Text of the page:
Human Genome Diversity Project

From Wikipedia, the free encyclopedia
  (Redirected from HGDP)
Jump to: navigation, search

The Human Genome Diversity Project (HGDP) was started by Stanford University's Morrison Institute and a collaboration of scientists around the world. It is the result of many years of work by Luigi Cavalli-Sforza, one of the most cited scientists in the world, who has published extensively in the use of genetics to understand human migration and evolution. The HGDP data sets have often been cited in papers on such topics as population genetics, anthropology, and heritable disease research.[1][2]

The project has noted the need to record the genetic profiles of endogenous populations, as isolated populations are the best way to understand the genetic frequencies that have clues into our distant past. Knowing about the relationship between such populations makes it possible to infer journey of humankind from the humans who left Africa and populated the world to the humans of today. The HGDP-CEPH Human Genome Diversity Cell Line Panel is a resource of 1,063 cultured lymphoblastoid cell lines (LCLs) from 1,050 individuals in 52 world populations, banked at the Foundation Jean Dausset-CEPH in Paris.

The HGDP is not related to the Human Genome Project (HGP) and has attempted to maintain a distinct identity.[citation needed]

Studied populations[edit]

A description of the populations that were studied can be found in a 2005 review paper by Cavalli-Sforza:[3]

Africa Bantu, Biaka, Mandenka, Mbuti pygmy, Mozabite, San, and Yoruba
Asia Western Asia Bedouin, Druze, and Palestinian
Central & South Asia Balochi, Brahui, Burusho, Hazara, Kalash, Makrani, Pashtun, Sindhi, and Uyghur
Eastern Asia Khmer, Dai, Daur, Han (North China), Han (South China), Hezhen, Japanese, Lahu, Miao, Mongolia, Naxi, Oroqen, She, Tu, Tujia, Xibo, Yakut, Yi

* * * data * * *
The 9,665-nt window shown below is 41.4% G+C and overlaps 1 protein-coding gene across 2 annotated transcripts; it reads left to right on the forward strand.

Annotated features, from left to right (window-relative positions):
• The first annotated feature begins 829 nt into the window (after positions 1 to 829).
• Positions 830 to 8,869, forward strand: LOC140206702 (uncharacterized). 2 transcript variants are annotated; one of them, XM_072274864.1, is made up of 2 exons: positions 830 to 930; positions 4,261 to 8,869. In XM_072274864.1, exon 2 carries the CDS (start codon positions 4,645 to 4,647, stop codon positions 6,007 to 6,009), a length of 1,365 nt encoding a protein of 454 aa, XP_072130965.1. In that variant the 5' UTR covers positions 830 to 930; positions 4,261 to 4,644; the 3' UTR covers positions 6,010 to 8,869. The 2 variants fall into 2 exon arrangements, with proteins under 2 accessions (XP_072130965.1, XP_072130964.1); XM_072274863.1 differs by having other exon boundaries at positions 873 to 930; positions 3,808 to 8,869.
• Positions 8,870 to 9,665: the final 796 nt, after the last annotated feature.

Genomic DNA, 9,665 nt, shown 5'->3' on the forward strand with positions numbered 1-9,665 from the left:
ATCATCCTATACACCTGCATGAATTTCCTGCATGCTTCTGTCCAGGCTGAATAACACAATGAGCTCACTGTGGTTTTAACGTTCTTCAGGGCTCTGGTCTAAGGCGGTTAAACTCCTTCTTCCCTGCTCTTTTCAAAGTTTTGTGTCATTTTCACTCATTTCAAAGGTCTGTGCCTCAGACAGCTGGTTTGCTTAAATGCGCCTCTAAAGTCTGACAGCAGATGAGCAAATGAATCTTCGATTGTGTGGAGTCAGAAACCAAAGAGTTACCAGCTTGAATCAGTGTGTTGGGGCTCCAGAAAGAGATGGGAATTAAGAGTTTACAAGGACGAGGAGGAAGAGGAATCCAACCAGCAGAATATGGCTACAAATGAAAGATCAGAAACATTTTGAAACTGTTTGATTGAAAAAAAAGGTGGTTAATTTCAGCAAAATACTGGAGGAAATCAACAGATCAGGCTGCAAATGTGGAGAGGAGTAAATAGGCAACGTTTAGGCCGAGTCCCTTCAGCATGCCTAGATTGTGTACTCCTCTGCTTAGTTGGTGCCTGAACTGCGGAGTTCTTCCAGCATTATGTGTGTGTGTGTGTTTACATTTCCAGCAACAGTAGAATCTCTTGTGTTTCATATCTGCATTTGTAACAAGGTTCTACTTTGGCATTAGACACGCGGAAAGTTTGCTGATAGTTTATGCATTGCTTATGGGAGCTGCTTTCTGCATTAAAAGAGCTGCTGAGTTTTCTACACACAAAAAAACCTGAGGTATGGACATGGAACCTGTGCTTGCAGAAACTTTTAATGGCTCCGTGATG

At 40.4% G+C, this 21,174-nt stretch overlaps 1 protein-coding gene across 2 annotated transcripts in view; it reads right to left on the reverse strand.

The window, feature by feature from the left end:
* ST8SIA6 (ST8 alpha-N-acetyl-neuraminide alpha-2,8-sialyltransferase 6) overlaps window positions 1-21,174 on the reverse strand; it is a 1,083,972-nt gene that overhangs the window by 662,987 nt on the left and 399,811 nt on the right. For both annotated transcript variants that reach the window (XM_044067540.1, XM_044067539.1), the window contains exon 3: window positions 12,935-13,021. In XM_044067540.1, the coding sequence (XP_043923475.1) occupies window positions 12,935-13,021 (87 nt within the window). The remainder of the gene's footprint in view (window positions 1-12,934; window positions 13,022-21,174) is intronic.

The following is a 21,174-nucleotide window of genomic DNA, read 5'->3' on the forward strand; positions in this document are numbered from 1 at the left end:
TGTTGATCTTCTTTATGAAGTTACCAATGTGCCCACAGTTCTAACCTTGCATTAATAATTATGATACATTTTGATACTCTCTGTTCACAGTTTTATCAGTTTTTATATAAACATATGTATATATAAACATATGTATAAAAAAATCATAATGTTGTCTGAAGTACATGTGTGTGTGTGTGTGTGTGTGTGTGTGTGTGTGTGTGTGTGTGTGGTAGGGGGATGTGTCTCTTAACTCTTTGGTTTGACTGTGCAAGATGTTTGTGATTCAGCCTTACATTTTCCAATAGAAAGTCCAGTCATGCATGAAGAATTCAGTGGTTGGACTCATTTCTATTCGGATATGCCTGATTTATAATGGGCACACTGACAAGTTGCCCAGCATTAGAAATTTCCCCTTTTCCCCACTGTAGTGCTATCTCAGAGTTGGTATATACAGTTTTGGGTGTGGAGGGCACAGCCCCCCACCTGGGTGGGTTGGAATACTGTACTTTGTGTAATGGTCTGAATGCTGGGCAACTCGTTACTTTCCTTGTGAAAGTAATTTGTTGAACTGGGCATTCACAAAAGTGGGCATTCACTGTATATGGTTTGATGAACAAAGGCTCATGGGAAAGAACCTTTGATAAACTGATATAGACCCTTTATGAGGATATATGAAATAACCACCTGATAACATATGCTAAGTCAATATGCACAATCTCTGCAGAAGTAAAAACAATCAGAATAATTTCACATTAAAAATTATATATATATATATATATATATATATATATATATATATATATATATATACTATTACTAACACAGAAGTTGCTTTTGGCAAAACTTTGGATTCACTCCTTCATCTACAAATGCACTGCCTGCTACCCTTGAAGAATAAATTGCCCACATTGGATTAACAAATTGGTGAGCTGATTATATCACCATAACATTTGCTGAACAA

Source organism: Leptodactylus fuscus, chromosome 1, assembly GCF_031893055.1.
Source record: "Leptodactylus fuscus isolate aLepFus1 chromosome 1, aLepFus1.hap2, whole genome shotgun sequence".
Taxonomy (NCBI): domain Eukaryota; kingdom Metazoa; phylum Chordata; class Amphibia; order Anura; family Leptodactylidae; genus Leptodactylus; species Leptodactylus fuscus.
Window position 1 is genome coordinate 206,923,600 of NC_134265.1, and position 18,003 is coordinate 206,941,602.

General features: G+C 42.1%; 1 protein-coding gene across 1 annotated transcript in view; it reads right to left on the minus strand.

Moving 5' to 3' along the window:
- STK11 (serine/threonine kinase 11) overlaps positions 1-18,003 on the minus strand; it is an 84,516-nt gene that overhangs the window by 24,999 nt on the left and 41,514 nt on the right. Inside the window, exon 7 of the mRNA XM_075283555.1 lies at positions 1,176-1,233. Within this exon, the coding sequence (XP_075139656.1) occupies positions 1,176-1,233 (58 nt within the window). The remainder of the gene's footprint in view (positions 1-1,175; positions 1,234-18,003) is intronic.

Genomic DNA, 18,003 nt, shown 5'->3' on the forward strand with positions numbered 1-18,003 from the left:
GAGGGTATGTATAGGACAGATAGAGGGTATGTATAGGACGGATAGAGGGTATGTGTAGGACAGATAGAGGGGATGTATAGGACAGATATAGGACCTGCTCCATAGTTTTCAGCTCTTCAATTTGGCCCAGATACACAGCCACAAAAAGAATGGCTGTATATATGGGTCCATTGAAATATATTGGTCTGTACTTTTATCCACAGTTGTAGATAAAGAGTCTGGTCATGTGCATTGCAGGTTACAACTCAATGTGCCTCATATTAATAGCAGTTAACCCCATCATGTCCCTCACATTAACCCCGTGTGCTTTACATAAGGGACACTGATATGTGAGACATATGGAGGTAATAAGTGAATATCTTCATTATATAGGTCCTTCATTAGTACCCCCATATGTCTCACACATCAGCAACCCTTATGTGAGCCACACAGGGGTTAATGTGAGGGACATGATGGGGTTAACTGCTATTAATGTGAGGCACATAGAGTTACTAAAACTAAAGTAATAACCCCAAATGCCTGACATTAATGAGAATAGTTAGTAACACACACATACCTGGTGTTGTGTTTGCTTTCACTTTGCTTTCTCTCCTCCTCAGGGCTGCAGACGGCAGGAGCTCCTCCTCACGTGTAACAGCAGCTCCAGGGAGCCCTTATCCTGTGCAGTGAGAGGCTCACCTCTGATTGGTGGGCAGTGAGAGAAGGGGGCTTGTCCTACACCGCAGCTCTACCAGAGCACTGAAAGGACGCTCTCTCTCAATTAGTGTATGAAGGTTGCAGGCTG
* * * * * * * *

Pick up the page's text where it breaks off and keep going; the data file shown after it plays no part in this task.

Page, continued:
Native America Colombian, Karitiana, Maya, Pima, Surui
Europe Adygei, Basque, French, North Italian, Orcadian, Russian, Sardinian, and Tuscan
Oceania Melanesian, and Papuan

Informed consent[edit]

One of the most important tenets of the HGDP debate has been the social and ethical implications for indigenous populations, specifically the methods and ethics of informed consent. Some questions include: How would consent be obtained? Would individuals or groups fully understand the project's intentions, particularly with regards to language barriers and differing cultural views? What is 'informed' in a cross-cultural context? Who would be authorized to actually give consent? How would individuals know what happened to their DNA? For how long would their information be kept in DNA databases? These questions are specifically addressed by the HGDP's "Model Ethical Protocol for Collecting DNA Samples".[4]

Potential benefits[edit]

The scientific community has used the HGDP data to study human migration, mutation rates, relationships between different populations, genes involved in height, and selective pressure. HGDP has been instrumental in assessing human diversity and in providing information about similarities and differences in human populations. The HGDP is the project with the largest scope among the various human diversity databases available.

So far 148 papers have been published using the HGDP database. Authors using HGDP data work in the US, Russia, Brasil, Ireland, Portugal, France, and other countries.